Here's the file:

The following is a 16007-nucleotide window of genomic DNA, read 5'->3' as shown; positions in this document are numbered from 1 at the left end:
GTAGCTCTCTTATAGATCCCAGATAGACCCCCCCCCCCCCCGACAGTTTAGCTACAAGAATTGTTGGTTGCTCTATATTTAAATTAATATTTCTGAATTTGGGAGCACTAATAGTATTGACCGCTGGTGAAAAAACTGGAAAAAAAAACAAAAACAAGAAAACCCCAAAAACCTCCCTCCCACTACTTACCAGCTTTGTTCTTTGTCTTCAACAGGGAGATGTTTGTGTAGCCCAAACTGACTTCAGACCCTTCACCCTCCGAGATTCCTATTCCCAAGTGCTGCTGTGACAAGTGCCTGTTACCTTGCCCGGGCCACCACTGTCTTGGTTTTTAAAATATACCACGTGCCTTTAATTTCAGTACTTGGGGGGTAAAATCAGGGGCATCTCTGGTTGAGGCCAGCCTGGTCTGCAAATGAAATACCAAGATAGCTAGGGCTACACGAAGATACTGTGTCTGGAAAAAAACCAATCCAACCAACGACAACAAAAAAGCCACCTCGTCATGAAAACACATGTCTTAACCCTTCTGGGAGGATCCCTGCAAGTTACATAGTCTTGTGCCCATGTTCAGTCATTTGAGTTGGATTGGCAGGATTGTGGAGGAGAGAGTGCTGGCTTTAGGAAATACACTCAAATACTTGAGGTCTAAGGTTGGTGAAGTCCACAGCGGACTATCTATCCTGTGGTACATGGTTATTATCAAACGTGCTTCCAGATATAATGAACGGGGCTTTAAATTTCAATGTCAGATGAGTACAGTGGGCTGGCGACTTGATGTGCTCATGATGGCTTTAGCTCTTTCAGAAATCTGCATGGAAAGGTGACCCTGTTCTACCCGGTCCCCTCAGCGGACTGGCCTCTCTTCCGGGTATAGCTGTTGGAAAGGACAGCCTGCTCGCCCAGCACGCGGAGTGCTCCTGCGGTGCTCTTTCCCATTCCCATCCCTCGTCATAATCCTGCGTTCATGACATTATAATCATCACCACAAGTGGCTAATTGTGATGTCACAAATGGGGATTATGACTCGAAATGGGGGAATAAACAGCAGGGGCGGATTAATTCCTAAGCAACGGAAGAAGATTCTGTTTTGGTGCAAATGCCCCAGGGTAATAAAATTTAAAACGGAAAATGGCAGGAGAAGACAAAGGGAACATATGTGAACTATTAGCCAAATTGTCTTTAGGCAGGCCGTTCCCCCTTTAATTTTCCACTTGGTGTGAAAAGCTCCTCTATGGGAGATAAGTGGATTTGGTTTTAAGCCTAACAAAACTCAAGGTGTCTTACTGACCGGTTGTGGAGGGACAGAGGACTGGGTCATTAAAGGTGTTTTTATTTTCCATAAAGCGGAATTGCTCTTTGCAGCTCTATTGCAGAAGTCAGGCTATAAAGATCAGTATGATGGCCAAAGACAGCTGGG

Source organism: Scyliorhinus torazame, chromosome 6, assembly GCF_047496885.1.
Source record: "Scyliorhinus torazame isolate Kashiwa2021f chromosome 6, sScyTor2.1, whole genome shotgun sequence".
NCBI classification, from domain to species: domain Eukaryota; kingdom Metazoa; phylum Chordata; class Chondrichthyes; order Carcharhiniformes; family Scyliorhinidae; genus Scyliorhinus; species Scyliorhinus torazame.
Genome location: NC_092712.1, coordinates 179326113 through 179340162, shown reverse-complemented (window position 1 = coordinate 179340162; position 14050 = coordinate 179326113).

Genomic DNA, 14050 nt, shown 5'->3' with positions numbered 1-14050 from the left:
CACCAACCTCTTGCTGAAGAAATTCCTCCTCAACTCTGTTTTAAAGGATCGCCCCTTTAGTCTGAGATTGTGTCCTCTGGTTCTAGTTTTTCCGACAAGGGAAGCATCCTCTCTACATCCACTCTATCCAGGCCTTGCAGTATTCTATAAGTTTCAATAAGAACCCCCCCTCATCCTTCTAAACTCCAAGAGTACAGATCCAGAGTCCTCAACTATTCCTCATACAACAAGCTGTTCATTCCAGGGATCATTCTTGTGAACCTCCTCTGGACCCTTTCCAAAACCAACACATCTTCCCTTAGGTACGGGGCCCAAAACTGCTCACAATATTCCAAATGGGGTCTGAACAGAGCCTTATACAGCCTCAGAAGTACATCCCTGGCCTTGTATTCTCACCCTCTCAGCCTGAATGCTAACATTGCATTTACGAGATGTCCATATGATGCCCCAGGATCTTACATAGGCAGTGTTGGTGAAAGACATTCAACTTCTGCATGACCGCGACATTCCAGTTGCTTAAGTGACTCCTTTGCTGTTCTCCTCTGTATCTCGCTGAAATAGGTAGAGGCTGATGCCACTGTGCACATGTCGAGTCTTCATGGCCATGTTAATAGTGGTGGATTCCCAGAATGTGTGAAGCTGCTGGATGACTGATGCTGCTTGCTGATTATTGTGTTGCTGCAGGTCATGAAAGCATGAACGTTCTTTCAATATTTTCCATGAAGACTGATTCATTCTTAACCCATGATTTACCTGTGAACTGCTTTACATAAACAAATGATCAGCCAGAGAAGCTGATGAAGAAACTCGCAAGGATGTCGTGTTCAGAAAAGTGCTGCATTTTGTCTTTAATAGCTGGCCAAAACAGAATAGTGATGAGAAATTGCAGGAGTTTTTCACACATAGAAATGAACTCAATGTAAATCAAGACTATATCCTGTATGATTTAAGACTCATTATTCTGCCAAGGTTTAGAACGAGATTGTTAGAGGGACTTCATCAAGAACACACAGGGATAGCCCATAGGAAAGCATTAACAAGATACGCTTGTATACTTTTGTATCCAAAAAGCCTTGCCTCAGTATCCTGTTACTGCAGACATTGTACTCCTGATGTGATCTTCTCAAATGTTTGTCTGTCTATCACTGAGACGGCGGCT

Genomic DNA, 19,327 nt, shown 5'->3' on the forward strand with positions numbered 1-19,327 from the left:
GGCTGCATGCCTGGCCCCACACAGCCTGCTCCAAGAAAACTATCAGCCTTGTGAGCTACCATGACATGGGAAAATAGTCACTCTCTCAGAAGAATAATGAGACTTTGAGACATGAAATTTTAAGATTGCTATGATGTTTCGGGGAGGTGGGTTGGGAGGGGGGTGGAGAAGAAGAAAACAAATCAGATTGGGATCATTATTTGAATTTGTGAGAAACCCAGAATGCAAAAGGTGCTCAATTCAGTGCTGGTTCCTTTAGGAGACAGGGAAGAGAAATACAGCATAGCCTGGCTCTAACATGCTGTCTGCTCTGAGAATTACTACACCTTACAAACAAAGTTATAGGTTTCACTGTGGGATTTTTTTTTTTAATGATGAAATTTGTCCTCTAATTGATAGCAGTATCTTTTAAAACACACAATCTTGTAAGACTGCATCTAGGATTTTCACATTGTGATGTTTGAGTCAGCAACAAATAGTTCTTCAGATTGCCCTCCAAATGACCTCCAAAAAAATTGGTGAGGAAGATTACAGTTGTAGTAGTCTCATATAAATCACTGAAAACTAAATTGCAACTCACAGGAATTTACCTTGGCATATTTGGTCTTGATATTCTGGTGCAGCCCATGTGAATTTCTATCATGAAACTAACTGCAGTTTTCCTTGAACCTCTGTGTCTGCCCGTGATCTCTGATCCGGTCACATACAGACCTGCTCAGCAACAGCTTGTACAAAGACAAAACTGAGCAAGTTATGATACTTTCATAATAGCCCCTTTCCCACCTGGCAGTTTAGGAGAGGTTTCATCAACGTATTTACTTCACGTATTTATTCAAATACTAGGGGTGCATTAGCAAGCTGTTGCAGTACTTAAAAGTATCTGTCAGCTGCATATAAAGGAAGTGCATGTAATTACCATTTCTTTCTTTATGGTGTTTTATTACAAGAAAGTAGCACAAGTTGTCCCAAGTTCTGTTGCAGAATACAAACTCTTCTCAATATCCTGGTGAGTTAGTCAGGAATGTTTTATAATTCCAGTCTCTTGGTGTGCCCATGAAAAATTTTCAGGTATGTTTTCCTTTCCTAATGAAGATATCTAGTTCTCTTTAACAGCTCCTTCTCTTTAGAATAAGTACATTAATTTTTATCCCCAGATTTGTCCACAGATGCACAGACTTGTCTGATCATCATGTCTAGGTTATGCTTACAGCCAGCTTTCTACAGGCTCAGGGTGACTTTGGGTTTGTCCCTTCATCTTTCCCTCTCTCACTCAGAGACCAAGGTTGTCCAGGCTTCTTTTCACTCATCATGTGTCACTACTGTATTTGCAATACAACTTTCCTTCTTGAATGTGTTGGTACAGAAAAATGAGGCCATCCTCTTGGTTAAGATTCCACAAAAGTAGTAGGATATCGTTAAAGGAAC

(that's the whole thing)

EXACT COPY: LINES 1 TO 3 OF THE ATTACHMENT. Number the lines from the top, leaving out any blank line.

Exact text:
The following is a 16007-nucleotide window of genomic DNA, read 5'->3' as shown; positions in this document are numbered from 1 at the left end:
GTAGCTCTCTTATAGATCCCAGATAGACCCCCCCCCCCCCCGACAGTTTAGCTACAAGAATTGTTGGTTGCTCTATATTTAAATTAATATTTCTGAATTTGGGAGCACTAATAGTATTGACCGCTGGTGAAAAAACTGGAAAAAAAAACAAAAACAAGAAAACCCCAAAAACCTCCCTCCCACTACTTACCAGCTTTGTTCTTTGTCTTCAACAGGGAGATGTTTGTGTAGCCCAAACTGACTTCAGACCCTTCACCCTCCGAGATTCCTATTCCCAAGTGCTGCTGTGACAAGTGCCTGTTACCTTGCCCGGGCCACCACTGTCTTGGTTTTTAAAATATACCACGTGCCTTTAATTTCAGTACTTGGGGGGTAAAATCAGGGGCATCTCTGGTTGAGGCCAGCCTGGTCTGCAAATGAAATACCAAGATAGCTAGGGCTACACGAAGATACTGTGTCTGGAAAAAAACCAATCCAACCAACGACAACAAAAAAGCCACCTCGTCATGAAAACACATGTCTTAACCCTTCTGGGAGGATCCCTGCAAGTTACATAGTCTTGTGCCCATGTTCAGTCATTTGAGTTGGATTGGCAGGATTGTGGAGGAGAGAGTGCTGGCTTTAGGAAATACACTCAAATACTTGAGGTCTAAGGTTGGTGAAGTCCACAGCGGACTATCTATCCTGTGGTACATGGTTATTATCAAACGTGCTTCCAGATATAATGAACGGGGCTTTAAATTTCAATGTCAGATGAGTACAGTGGGCTGGCGACTTGATGTGCTCATGATGGCTTTAGCTCTTTCAGAAATCTGCATGGAAAGGTGACCCTGTTCTACCCGGTCCCCTCAGCGGACTGGCCTCTCTTCCGGGTATAGCTGTTGGAAAGGACAGCCTGCTCGCCCAGCACGCGGAGTGCTCCTGCGGTGCTCTTTCCCATTCCCATCCCTCGTCATAATCCTGCGTTCATGACATTATAATCATCACCACAAGTGGCTAATTGTGATGTCACAAATGGGGATTATGACTCGAAATGGGGGAATAAACAGCAGGGGCGGATTAATTCCTAAGCAACGGAAGAAGATTCTGTTTTGGTGCAAATGCCCCAGGGTAATAAAATTTAAAACGGAAAATGGCAGGAGAAGACAAAGGGAACATATGTGAACTATTAGCCAAATTGTCTTTAGGCAGGCCGTTCCCCCTTTAATTTTCCACTTGGTGTGAAAAGCTCCTCTATGGGAGATAAGTGGATTTGGTTTTAAGCCTAACAAAACTCAAGGTGTCTTACTGACCGGTTGTGGAGGGACAGAGGACTGGGTCATTAAAGGTGTTTTTATTTTCCATAAAGCGGAATTGCTCTTTGCAGCTCTATTGCAGAAGTCAGGCTATAAAGATCAGTATGATGGCCAAAGACAGCTGGG

Source organism: Scyliorhinus torazame, chromosome 6, assembly GCF_047496885.1.